It’s been a long time since I’ve been this excited about a project – from the images that have been released, this work may well be the most definitive look at 1920s fashion that we’ve ever had or ever will have. The mannequin shots are exquisite and go beyond simply displaying the clothes (which they do to great advantage). They’re photographed with absolutely perfect attention to detail, from the gowns to the accessories and right down to the very body language of the era. Not only will the book include Neal’s collection, but also pieces from other private collections. Vibrant, colourful, dramatic, subtle – this is the 1920s in all its diversity.
Neal Barr, a highly respected fashion photographer and 1920s collector, has been working for years towards the publication of his 2 volume, 900 page photo study of the period in fashion, “Threads of Time”. And while he’s been doing that, a documentary team has been working on telling his story and that of his amazing masterpiece.
They’re currently seeking indigogo funding to complete the editing – I encourage all those who love this era to contribute if you can afford it, or offer them encouragement and a signal boost. The FB site for the documentary is here. This is a chance to be part of a landmark project, and an unrepeatable chance to document these amazing garments.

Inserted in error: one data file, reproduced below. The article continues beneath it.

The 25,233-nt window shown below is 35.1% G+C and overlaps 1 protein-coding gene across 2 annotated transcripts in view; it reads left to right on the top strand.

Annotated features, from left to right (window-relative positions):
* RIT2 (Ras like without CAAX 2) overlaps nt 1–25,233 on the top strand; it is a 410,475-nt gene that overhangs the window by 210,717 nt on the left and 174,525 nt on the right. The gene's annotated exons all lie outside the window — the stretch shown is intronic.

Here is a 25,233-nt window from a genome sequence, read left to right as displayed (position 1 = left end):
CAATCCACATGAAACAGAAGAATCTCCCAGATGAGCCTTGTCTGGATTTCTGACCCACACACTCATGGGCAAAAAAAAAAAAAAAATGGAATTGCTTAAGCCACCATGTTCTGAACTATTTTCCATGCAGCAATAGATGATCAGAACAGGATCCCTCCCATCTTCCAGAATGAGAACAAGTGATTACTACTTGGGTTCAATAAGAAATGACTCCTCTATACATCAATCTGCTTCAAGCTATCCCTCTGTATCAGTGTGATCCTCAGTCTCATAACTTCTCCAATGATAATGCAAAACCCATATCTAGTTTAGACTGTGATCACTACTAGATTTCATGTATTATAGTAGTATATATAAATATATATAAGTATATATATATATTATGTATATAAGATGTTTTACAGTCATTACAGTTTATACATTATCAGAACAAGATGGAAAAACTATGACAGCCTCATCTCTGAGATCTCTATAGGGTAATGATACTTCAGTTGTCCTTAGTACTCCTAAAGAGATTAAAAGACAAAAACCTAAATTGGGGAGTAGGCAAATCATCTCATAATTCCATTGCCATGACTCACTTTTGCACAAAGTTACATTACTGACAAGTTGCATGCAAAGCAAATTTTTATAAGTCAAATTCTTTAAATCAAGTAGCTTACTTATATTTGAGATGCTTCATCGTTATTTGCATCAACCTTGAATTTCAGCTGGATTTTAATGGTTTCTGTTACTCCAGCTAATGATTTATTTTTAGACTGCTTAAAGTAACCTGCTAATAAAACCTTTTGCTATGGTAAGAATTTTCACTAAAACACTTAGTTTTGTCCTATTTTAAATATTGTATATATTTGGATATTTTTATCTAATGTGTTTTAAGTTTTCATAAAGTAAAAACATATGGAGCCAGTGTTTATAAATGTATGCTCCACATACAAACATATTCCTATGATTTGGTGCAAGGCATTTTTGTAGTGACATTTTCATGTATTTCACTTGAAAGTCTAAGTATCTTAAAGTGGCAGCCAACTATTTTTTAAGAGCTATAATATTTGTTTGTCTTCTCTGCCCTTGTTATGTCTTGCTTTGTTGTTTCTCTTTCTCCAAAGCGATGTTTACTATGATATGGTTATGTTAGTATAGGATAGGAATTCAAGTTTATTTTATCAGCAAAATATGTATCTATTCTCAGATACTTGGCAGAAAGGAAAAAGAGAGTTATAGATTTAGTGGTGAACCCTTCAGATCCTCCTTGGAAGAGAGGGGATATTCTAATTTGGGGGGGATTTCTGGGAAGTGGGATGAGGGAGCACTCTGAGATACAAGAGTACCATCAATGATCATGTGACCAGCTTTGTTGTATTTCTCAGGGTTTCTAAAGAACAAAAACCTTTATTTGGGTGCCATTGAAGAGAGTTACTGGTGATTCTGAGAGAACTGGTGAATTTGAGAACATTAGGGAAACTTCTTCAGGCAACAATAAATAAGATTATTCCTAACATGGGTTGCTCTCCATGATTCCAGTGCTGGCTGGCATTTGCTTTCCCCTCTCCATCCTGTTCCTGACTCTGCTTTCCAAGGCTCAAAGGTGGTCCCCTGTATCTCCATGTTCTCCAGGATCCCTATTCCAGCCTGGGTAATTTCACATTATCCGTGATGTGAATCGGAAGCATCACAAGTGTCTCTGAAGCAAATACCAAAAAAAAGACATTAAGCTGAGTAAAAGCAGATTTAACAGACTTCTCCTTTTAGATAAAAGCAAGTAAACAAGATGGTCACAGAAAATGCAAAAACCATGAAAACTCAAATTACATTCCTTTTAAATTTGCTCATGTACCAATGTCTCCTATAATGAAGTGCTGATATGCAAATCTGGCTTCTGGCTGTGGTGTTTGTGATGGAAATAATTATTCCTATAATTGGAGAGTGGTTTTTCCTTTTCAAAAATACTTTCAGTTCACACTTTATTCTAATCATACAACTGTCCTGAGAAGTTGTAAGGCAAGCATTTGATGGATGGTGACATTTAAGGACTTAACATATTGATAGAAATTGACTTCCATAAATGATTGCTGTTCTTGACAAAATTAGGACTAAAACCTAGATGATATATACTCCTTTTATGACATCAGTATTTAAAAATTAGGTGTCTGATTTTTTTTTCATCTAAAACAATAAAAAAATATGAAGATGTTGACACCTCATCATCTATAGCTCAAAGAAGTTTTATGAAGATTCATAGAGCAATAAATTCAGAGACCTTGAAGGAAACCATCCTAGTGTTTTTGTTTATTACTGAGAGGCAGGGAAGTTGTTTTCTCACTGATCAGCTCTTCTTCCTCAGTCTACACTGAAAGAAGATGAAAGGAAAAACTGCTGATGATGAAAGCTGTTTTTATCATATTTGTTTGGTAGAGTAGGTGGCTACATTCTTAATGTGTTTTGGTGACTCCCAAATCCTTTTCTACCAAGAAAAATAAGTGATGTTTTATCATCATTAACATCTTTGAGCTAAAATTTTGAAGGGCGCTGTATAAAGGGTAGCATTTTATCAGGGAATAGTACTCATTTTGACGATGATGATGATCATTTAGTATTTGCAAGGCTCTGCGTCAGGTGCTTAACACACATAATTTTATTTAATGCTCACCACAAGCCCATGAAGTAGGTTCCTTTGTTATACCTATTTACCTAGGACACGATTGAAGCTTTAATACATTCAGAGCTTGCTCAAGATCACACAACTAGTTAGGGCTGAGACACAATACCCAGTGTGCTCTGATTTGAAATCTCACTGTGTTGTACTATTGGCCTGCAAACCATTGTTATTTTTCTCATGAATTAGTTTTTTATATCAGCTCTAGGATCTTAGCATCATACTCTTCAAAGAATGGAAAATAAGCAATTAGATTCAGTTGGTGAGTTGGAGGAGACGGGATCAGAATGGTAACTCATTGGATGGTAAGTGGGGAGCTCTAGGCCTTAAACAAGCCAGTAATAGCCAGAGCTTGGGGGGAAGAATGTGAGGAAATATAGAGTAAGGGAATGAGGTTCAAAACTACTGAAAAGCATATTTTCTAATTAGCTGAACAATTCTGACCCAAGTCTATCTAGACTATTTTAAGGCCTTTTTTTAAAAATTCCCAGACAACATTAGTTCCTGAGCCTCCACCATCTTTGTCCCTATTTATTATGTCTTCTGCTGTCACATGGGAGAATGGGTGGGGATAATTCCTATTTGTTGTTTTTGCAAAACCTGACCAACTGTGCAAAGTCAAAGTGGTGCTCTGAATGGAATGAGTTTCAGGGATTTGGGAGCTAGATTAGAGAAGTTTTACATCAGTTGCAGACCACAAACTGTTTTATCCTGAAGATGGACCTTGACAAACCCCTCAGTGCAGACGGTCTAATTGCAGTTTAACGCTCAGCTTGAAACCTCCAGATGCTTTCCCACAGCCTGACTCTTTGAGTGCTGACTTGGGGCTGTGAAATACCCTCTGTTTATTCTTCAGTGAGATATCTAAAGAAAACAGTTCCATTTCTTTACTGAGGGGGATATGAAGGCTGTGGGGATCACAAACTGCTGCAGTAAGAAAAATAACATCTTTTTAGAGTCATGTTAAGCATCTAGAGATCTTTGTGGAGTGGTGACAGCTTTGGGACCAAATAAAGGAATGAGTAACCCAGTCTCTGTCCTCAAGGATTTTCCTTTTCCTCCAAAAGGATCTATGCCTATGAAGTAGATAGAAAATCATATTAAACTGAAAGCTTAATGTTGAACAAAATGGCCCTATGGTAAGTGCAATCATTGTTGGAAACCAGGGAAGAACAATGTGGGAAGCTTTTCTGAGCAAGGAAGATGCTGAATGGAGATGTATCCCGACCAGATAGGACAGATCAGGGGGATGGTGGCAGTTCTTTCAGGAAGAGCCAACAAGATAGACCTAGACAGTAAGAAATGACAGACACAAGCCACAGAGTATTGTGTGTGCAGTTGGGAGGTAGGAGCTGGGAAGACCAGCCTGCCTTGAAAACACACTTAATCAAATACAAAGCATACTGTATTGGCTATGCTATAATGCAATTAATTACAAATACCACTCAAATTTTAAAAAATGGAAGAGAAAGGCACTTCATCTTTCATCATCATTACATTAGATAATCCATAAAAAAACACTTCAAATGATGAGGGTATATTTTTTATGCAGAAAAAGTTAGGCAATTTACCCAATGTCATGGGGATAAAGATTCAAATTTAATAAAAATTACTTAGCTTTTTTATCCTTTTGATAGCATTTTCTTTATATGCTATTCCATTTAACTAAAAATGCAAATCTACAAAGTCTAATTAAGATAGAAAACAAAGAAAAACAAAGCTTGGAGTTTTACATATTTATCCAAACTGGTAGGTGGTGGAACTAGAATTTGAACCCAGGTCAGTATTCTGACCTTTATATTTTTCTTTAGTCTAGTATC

From the Indiegogo site:
“In the beginning during my career in New York City, my interest was piqued by a tiny basement vintage clothing shop called Harriet Love on West 13th Street, near where I lived in west Greenwich Village. As far as I know, it was the first shop of its kind that displayed clothing from the 1920s period. Inspired by the beauty and craftsmanship of this apparel, I became a collector during a time when the estates of those who lived in the 1920s were spilling out onto the flea markets around the country. My own collection, purchased over many years, enabled me to substantially broaden the scope I had originally envisioned for this project, which is not just about couture fashions, or ornately constructed fashion items, or even party dresses worn one time for special occasions. Although it is true that couture items are the most coveted, and the ones most likely to be preserved, and certainly deservedly included in these visual records of historical fashion, this project also displays and celebrates the everyday fashions of the era. Museums and larger collectors, such as FIT in New York, are reluctant to entrust their often fragile collections outside the confines of their caretakers and storage facilities. The subjects of these images would not have have been accessible without the generosity of the many private collectors and vintage fashion stores who recognized my vision early on and were impressed enough to loan me items from their own inventories. These photographs could only have been created in my own studio, which was designed expressly for this purpose.”
— Neal Barr